The more I cared about my proofs, the better my prints were.

jackbaty
11-03-2009, 16:00
At this stage in my, er development, a "Proof" is nothing more than evidence that I've done something :). I'm tickled just to have something recognizable come out of the chemicals.

I just tried the no-sleeve approach using just some glass and an 8x10 piece of paper. With the negative curl I get, it was very fidgety getting things on the paper in any useful way. An actual printing frame would help with that?

Sorry, but I'm terribly new at this and still working through the broad strokes.

Trius
11-03-2009, 16:31
re: curl -- what film? Yes, a frame with sprung glass might help.

Al Kaplan
11-03-2009, 16:37
Get your local window glass shop to cut you a 9x12 piece of 1/4" glass, rounding the corners and edges. The weight of the 1/4" glass will hold everything flat. I usually "dodge and burn in" when I'm making contacts so that all the images are of similar density.

I'm still using Savage glassines for my strips of six negatives. Not archival? I've got lots of negatives nearing fifty years of age that print just fine. I put five strips on a contact sheet.

dfoo
11-03-2009, 17:29
dfoo: You burn or dodge a PROOF? No offense, but wrong.
...

Thats your way, but it doesn't make my way wrong. Clearly I use my contact sheets for a different purpose than you.

BTW, to satisfy my curiosity I made some contacts from bare negatives tonight. They are sharper, and show the negative range more clearly. That being said, I don't think I'll change my working methods in this respect :)

Trius
11-03-2009, 18:28
dfoo: One step at a time; you are on your way. :D

Al: ^^^

Trius
11-04-2009, 18:57
As much as who it's for, I regard the key question as what it's for.

David William White
11-04-2009, 20:13
I'm ambivalent about whether to proof in sleeves or not, I just do it before I sleeve because that is the process I follow: it seems natural that they should be proofed before they are sleeved. And my sleeves don't contact print well. If you've got good sleeves and can weigh them down, they'd certainly be easier to handle, especially the curly Efke films, etc.

However, like Trius and Gumby, I'll have to put my foot down on dodging & burning contacts. That defeats the purpose of 'proofing'. That word means something, and as I've said before, it's not just making 'thumbnails' for filing or whatnot. When done in a standard manner (minimum time for maximum black) as described by Fred Picker and others, you get immediate feedback on both your exposure and your development. And then beyond that, it gives you an indication of time & filtration when you need to print. That valuable information would be lost if you were to dodge and burn the proof. You'd loose the 'proof'.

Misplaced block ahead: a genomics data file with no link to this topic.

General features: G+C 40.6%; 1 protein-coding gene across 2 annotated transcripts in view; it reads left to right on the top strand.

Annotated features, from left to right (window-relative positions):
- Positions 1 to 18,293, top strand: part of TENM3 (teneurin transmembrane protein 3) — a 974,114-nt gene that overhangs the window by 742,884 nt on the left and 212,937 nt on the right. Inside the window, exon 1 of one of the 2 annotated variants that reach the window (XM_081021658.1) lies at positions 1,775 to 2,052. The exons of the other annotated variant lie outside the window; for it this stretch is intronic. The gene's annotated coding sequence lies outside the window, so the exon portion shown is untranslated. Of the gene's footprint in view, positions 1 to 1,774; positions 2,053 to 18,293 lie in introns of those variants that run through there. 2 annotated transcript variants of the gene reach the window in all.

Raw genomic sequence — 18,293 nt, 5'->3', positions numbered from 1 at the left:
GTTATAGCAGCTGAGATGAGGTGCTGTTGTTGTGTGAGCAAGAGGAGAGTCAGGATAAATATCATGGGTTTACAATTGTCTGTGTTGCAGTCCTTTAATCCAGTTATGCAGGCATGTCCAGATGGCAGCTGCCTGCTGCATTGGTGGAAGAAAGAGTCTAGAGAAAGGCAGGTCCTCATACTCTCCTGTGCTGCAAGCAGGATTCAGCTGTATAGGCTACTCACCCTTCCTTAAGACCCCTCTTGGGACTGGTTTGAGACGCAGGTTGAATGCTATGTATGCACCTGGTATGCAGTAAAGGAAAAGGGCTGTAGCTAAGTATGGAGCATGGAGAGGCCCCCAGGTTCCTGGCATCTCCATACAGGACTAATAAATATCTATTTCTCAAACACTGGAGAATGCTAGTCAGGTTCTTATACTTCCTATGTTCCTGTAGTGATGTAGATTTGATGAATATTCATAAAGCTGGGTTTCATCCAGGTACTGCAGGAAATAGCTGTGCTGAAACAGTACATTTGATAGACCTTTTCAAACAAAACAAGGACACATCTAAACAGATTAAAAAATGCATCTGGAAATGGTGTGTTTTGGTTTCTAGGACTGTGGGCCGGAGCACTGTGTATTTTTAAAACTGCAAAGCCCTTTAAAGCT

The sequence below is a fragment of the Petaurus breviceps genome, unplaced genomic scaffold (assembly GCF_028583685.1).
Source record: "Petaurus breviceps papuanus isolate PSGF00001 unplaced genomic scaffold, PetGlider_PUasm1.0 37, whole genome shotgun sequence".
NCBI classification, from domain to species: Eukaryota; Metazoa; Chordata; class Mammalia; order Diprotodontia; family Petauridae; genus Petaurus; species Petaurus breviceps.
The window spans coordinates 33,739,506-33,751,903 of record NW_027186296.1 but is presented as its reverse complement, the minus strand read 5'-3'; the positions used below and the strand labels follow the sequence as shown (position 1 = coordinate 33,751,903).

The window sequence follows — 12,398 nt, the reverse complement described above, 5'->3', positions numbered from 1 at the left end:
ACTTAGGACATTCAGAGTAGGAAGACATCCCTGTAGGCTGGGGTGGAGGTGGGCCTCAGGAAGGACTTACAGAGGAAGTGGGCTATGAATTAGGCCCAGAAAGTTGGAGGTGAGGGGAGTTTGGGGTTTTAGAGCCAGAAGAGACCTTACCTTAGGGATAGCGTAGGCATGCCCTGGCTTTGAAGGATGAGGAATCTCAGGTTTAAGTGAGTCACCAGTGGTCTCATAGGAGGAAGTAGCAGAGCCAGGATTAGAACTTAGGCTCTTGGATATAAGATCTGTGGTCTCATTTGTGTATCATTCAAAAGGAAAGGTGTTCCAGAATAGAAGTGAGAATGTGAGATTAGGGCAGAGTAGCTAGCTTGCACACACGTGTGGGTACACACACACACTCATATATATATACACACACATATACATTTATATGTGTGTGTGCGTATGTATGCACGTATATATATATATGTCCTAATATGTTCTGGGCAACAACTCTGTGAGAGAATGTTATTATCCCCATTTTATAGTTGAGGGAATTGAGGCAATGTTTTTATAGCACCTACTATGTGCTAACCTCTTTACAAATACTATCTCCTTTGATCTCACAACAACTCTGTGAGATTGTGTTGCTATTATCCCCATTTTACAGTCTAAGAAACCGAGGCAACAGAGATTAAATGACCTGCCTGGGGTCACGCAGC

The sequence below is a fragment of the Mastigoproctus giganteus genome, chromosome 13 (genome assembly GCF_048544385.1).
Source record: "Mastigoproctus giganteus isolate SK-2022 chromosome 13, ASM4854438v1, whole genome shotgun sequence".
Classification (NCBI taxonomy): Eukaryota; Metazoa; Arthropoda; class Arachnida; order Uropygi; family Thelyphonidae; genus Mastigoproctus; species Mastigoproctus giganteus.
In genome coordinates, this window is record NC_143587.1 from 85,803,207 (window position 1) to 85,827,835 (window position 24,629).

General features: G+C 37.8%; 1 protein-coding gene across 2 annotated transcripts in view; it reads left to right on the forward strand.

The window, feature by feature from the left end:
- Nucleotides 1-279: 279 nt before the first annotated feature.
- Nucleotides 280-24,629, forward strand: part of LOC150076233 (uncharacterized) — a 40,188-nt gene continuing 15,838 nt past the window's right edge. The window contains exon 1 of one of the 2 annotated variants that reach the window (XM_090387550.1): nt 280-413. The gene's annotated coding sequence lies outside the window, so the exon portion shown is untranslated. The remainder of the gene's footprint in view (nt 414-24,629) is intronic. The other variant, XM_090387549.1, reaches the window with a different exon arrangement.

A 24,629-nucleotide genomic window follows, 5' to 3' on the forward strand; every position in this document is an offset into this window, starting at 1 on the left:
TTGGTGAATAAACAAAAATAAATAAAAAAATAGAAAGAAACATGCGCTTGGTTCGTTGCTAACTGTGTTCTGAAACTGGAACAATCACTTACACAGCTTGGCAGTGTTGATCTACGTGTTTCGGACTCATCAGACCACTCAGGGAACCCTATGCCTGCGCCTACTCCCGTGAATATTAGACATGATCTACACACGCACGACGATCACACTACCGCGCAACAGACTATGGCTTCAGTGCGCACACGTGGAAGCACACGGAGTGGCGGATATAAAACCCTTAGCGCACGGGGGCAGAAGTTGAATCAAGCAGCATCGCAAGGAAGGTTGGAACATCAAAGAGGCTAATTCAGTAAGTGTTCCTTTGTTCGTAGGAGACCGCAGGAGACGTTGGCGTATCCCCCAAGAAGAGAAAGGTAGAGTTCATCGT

Consider that contact sheets are supposed to be made at the same aperture, height, & time for your standard films. No test strips, no second-go-at-it, just one fast, simple standard exposure, with immediate results in your tray, then negatives into their sleeves. Fiddling around with selective exposures on a contact sheet to make them 'pretty' not only destroys valuable information you will need later, it also seems to me it would eat up a lot of valuable time.

I appeal to those that have blown a whole week printing half a roll of film, starting all over again on each negative with time & filtration determination. The time taken to do a proper proof (about 3 minutes) will pay back enormously when it comes to getting the prints out the door.

dfoo
11-05-2009, 04:05
Don't get me wrong. I generally do a standardized process. 8 seconds with Tri-X for example, gives me a good contact sheet. Delta 400 is 12.6 seconds, and so on. The main issue is some of my rolls have been quite underexposed (ie: shooting ISO 800 or similar) and so therefore provide very very dark contacts at 8 seconds, and so therefore practically they need to be exposed at 4 seconds. I also note that on the contact sheet which makes it easier to determine base exposure when printing.

Gumby
11-05-2009, 07:17
As much as who it's for, I regard the key question as what it's for.

Indeed. Good point. Inferring one from the other might not always result in the correct answer!

Trius
11-05-2009, 09:40
Yeah, proof and contact sheets/prints are different, but the terms are often used interchangeably.

And yes, if a whole roll has been underexposed, a "standard" contact sheet can be close to useless.

David William White
11-05-2009, 10:51
The way I look at it, you 'proof' the camera work (the 'shoot') with a contact sheet. That's what tells you you've underexposed or underdeveloped, base fog levels & whether you need to tweak your process. Hardly useless. You need that artifact smacking you in the forehead when you get around to printing.

I'm not sure about the rest of you, but I wouldn't show anything other than final prints to a client. Great way to kill a deal, in my experience. Maybe to editors or printers, who are used to seeing 'works in progress'.